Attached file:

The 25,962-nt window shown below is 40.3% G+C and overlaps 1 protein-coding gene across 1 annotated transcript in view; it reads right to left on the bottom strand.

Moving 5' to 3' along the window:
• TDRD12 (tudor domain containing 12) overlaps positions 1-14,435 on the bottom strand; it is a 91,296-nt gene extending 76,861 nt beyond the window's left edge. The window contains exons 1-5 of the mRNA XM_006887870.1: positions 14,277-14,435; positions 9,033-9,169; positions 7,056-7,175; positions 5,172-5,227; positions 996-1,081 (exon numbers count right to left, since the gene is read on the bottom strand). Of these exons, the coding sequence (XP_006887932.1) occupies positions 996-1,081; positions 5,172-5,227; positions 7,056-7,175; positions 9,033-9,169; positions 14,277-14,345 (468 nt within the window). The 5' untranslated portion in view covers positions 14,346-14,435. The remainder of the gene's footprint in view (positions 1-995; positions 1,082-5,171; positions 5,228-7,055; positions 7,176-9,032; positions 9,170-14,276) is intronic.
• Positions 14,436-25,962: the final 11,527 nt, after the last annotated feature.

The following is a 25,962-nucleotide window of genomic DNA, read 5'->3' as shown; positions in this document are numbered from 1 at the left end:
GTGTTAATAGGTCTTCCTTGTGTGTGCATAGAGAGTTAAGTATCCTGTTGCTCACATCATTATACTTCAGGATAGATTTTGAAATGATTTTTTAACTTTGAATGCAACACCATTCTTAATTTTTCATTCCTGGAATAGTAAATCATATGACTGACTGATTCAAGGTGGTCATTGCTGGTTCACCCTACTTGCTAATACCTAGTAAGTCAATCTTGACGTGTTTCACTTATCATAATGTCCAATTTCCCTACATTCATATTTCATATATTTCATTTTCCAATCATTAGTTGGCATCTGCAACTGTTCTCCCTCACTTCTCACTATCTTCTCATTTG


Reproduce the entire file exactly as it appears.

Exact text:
The 25,962-nt window shown below is 40.3% G+C and overlaps 1 protein-coding gene across 1 annotated transcript in view; it reads right to left on the bottom strand.

Moving 5' to 3' along the window:
• TDRD12 (tudor domain containing 12) overlaps positions 1-14,435 on the bottom strand; it is a 91,296-nt gene extending 76,861 nt beyond the window's left edge. The window contains exons 1-5 of the mRNA XM_006887870.1: positions 14,277-14,435; positions 9,033-9,169; positions 7,056-7,175; positions 5,172-5,227; positions 996-1,081 (exon numbers count right to left, since the gene is read on the bottom strand). Of these exons, the coding sequence (XP_006887932.1) occupies positions 996-1,081; positions 5,172-5,227; positions 7,056-7,175; positions 9,033-9,169; positions 14,277-14,345 (468 nt within the window). The 5' untranslated portion in view covers positions 14,346-14,435. The remainder of the gene's footprint in view (positions 1-995; positions 1,082-5,171; positions 5,228-7,055; positions 7,176-9,032; positions 9,170-14,276) is intronic.
• Positions 14,436-25,962: the final 11,527 nt, after the last annotated feature.

The following is a 25,962-nucleotide window of genomic DNA, read 5'->3' as shown; positions in this document are numbered from 1 at the left end:
GTGTTAATAGGTCTTCCTTGTGTGTGCATAGAGAGTTAAGTATCCTGTTGCTCACATCATTATACTTCAGGATAGATTTTGAAATGATTTTTTAACTTTGAATGCAACACCATTCTTAATTTTTCATTCCTGGAATAGTAAATCATATGACTGACTGATTCAAGGTGGTCATTGCTGGTTCACCCTACTTGCTAATACCTAGTAAGTCAATCTTGACGTGTTTCACTTATCATAATGTCCAATTTCCCTACATTCATATTTCATATATTTCATTTTCCAATCATTAGTTGGCATCTGCAACTGTTCTCCCTCACTTCTCACTATCTTCTCATTTG